The puck dropped between Team USA and the Soviet squad at the Olympic Center in Lake Placid, New York on February 22, 1980. The game was not broadcast live in the United States. In fact, the game had concluded less than an hour before it was broadcast on tape in the States, with Al Michaels doing play-by-play in only his second hockey game ever (he had done the Olympic gold medal contest in 1972). The colour commentator was Ken Dryden, recently retired and fresh off passing his bar exam the day before the game.

Legendary Soviet Union netminder Vladislav Tretiak was replaced in goal late in the first period of the pivotal medal round match against the United States.
(Mecca/Hockey Hall of Fame)
Going into the game, most expected the Soviets to dominate. After all, their team was a well-oiled machine comprised of some exceptional hockey players that played the game year-round. While the United States had surprised many by being as good as they had been, it seemed implausible to think that a team of college players could skate with the mighty Soviets.

Al Michaels recalled, "As Ken Dryden and I walked to the arena early that afternoon, we really feared that it would be 6-0 or 7-0 early in the second period and that nobody would care anymore (to tune in to the tape-delayed broadcast). The expectations were that we hoped that they could hang in for a while and then we'd see what happened."

The Soviet Union and the USA traded goals in the first, which ended in a 2-2 tie after Team USA scored with one second remaining in the period. The Soviets went ahead with the lone goal in the second period, but the U.S. responded with two goals in the third. Team captain Mike Eruzione scored at exactly the 10-minute mark of the third, which put the U.S. ahead 4-3.

"Those were a long, long, long ten minutes," Michaels said. "That clock seemed to be in quicksand. It was as exciting as anything I'd ever seen in sports."

Defenceman Ken Morrow would follow up his gold medal victory with four Stanley Cup titles with the New York Islanders. (Mecca/Hockey Hall of Fame)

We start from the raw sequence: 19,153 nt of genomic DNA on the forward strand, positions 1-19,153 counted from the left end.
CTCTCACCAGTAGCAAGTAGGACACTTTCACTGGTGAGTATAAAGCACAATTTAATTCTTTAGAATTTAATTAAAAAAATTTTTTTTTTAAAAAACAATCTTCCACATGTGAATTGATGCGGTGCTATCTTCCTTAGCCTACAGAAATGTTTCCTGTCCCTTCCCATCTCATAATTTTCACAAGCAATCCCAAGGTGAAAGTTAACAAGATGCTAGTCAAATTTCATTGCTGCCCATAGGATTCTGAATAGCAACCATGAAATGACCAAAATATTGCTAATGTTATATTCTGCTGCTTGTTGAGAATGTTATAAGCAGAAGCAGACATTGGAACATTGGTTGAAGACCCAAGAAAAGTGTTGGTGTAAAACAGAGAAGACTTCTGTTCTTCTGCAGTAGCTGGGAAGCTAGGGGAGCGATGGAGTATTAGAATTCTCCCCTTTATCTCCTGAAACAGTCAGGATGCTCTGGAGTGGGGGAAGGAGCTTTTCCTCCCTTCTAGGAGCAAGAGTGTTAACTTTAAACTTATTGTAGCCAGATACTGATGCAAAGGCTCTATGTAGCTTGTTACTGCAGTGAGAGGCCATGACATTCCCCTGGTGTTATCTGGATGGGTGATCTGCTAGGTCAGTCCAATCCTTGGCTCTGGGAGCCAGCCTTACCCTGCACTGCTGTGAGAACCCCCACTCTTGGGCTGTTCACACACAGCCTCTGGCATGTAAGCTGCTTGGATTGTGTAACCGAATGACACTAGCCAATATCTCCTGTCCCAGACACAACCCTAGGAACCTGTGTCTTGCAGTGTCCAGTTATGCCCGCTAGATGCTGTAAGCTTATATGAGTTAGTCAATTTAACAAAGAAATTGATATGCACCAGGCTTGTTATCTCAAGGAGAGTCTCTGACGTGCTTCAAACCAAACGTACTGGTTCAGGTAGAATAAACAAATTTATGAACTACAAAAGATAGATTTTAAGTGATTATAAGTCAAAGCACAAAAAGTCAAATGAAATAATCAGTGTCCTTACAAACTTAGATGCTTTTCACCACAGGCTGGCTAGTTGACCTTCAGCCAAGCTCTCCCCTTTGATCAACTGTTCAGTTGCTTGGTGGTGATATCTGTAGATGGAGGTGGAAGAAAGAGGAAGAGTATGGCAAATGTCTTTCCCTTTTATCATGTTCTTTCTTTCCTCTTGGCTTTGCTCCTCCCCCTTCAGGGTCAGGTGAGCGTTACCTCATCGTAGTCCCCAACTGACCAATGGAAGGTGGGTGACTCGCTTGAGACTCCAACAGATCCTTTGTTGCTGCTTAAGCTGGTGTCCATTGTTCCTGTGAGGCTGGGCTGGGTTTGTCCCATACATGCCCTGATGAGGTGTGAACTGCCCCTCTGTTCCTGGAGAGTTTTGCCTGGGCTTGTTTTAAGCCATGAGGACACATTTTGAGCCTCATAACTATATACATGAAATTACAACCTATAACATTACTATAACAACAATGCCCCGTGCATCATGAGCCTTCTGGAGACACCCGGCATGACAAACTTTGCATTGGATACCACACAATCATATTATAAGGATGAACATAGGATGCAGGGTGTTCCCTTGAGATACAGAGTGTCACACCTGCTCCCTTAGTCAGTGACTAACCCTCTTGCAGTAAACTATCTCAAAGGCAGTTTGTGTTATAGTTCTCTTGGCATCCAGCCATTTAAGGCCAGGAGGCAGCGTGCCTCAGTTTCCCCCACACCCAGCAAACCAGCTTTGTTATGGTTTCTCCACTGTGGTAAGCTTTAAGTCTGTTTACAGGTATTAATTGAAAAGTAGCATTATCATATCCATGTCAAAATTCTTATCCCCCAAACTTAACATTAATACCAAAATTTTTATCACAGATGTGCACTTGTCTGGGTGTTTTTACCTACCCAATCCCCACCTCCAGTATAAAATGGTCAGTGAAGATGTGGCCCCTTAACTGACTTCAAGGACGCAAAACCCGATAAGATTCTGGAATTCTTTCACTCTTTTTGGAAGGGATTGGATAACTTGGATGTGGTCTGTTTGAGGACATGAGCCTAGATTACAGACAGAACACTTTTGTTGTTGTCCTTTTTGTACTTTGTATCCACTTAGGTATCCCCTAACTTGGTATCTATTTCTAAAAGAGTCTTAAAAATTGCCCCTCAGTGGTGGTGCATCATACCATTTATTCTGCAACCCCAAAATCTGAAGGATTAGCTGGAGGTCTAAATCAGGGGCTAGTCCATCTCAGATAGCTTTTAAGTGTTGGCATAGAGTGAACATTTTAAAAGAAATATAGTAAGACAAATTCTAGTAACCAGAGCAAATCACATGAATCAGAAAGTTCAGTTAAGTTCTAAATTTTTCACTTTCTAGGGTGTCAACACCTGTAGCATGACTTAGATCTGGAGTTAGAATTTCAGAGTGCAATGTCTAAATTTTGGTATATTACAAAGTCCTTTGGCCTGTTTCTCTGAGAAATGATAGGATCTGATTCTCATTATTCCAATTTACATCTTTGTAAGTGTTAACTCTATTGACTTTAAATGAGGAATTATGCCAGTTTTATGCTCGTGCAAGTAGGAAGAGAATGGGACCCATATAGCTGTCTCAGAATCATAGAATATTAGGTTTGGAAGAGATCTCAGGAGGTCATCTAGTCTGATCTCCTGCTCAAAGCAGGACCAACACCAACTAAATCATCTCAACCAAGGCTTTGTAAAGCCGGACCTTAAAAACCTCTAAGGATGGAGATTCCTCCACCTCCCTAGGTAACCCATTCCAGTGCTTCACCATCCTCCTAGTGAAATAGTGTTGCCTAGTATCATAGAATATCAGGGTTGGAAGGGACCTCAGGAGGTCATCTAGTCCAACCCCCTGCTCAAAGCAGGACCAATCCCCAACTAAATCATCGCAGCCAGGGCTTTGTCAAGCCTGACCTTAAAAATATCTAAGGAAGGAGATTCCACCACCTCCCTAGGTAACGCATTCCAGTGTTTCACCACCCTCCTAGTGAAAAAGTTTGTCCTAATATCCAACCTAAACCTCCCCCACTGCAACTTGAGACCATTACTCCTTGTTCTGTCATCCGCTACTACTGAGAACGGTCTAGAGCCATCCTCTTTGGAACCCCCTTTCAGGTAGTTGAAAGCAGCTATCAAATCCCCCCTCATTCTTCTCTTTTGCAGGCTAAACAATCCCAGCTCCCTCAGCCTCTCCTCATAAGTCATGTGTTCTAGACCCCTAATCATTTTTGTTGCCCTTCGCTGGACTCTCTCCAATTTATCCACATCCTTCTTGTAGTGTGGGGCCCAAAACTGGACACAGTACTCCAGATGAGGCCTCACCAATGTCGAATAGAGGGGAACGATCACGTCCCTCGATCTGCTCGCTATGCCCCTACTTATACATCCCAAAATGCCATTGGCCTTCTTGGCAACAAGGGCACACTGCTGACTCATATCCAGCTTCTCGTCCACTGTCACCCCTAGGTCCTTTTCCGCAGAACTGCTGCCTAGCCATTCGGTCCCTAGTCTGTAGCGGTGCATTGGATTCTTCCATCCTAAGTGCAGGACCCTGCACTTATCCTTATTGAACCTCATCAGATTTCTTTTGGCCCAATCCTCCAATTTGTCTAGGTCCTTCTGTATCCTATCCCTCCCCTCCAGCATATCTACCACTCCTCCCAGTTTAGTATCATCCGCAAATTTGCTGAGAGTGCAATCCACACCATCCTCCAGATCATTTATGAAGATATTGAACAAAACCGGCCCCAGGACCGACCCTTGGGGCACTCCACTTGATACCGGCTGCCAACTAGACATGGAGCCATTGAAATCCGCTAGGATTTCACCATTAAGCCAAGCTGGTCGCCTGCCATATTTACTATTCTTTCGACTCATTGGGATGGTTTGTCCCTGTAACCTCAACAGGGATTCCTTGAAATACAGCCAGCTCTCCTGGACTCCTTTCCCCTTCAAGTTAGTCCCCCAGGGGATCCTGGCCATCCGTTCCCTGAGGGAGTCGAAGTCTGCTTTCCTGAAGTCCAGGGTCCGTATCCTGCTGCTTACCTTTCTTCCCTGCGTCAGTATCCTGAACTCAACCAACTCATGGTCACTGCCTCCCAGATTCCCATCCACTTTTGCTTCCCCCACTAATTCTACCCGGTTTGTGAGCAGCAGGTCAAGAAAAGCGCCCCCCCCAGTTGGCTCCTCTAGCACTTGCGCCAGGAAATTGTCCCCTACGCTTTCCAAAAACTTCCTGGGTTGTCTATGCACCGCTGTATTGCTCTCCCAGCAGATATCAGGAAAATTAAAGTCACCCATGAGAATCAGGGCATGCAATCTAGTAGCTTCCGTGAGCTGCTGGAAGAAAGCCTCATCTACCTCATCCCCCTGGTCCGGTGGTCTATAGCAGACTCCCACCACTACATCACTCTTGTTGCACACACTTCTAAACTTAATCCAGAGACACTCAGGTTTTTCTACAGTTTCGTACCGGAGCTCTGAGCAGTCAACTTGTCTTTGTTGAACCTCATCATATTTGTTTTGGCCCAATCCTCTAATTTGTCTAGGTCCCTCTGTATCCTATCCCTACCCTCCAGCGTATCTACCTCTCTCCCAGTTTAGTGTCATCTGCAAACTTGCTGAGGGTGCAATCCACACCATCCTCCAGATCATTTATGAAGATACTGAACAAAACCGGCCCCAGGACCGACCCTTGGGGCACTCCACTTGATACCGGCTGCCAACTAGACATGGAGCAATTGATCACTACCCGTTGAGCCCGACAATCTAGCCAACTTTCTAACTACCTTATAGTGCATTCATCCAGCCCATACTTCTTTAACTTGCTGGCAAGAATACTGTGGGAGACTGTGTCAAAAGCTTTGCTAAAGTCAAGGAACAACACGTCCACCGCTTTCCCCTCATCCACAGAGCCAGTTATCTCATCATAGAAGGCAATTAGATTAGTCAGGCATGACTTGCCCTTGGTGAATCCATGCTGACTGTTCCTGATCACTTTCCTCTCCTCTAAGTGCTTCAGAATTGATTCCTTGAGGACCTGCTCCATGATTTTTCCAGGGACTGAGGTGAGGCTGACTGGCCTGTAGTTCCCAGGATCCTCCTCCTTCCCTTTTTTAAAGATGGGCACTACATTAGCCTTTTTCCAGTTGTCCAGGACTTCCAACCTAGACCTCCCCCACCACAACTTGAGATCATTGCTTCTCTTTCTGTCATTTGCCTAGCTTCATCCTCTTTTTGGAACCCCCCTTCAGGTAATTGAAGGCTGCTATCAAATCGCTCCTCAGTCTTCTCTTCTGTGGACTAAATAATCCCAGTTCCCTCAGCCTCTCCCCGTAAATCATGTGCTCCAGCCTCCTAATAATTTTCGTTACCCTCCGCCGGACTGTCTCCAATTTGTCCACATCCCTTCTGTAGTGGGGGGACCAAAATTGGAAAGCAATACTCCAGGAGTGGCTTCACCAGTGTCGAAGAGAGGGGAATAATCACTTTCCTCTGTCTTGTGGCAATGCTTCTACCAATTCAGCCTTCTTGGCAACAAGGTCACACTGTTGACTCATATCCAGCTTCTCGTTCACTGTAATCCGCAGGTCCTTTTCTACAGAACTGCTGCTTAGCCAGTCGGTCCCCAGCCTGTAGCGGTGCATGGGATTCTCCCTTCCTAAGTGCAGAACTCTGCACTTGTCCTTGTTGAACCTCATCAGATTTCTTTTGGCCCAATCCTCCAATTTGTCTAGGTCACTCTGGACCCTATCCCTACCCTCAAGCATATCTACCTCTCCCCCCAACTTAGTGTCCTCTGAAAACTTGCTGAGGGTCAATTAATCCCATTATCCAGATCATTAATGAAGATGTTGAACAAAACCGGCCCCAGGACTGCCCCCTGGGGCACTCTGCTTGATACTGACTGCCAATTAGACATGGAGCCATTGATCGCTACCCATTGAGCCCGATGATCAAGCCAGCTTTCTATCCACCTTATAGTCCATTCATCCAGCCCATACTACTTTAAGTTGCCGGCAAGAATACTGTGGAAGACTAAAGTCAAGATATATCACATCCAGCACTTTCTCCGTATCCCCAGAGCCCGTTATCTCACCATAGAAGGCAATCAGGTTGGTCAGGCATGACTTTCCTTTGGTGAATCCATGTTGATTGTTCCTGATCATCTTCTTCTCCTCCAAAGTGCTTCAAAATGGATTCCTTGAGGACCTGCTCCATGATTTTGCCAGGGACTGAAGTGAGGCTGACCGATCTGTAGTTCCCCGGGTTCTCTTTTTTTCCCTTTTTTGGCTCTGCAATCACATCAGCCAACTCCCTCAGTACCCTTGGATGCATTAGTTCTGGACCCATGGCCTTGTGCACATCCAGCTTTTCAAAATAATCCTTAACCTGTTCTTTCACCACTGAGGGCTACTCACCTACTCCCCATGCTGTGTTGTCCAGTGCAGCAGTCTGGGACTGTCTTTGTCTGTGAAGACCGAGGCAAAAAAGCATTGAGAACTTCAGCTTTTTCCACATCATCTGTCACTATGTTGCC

Then, with ten seconds left in the game, Michaels counted down to the U.S. victory, and blurted out a phrase that has not only made him famous, but one that will forever be linked to the Olympic tournament in 1980: "Do you believe in miracles?"

"I came up with it from my heart," Michaels explained to CNBC. "I love sports and you can't think of something like that beforehand. I've always felt that I'm in a spontaneous business and if you script something, it will sound as if somebody made it up and frankly, as I look back now, if I could have scripted something, I couldn't have scripted that. In my mind, there was no chance the U.S. would win the game, and at the end of that game, I was just concentrating on doing the play-by-play because I'm trained to call the game. The place was going insane. The building was shaking. It was as loud as anything I'd ever heard. I think Ken Dryden and I were the only people in the place that were like horses with blinkers on. I kept thinking to myself, 'Stay in the game; stay in the moment.' All of a sudden, with a few seconds left in the game, the puck went out to centre ice after the Soviets had put a lot of pressure on, and it afforded me the opportunity to say what I did. I didn't think about it. The only word that came into my head was 'miraculous,' and it got turned into a question. Looking back right now, I'm just very thankful that the right words came out at the right time."

Sniper Dave Christian helped the United States capture gold at the 1980 Olympic Winter Games in Lake Placid, NY. (Mecca/Hockey Hall of Fame)
But while that game was the most dramatic contest of those 1980 Olympics, and is often mistakenly remembered as the gold medal game, it was the penultimate game of the tournament for Team USA. They went on to capture the gold medal by winning its final game 4-2 over Finland. The Soviet Union took the silver medal by beating Sweden in its final game.

As Team USA celebrated on the ice, embracing one another in disbelief and jubilation, Herb Brooks quietly retired to the dressing room and wept. When the players finally returned to the room amidst hoots and hollers, they spontaneously began singing 'God Bless America.'

The March 3, 1980 cover of Sports Illustrated ran without an accompanying caption. "It didn't need one," explained photographer Heinz Kluetmeier. "Everyone in America knew what happened." The team subsequently received the magazine's 'Sportsmen of the Year' award. In addition, ABC's 'Wide World of Sports' and the Associated Press named Team USA its 'Athlete of the Year.' In 2004, ESPN named the Miracle on Ice its top sports headline moment and game of its 25-year history. In 1999, the victory was voted the 'Top Spots Moment of the 20th Century' by Sports Illustrated. As part of its centennial celebrations in 2008, the International Ice Hockey Federation (IIHF) chose the Miracle on Ice as the top international ice hockey story of the previous hundred years.

Two films have been created about the Olympic victory. 'Miracle On Ice' was a made-for-TV movie aired in 1981. In 2004, 'Miracle' was released by Walt Disney Studios.

Kevin Shea is the Editor of Publications and Online Features for the Hockey Hall of Fame.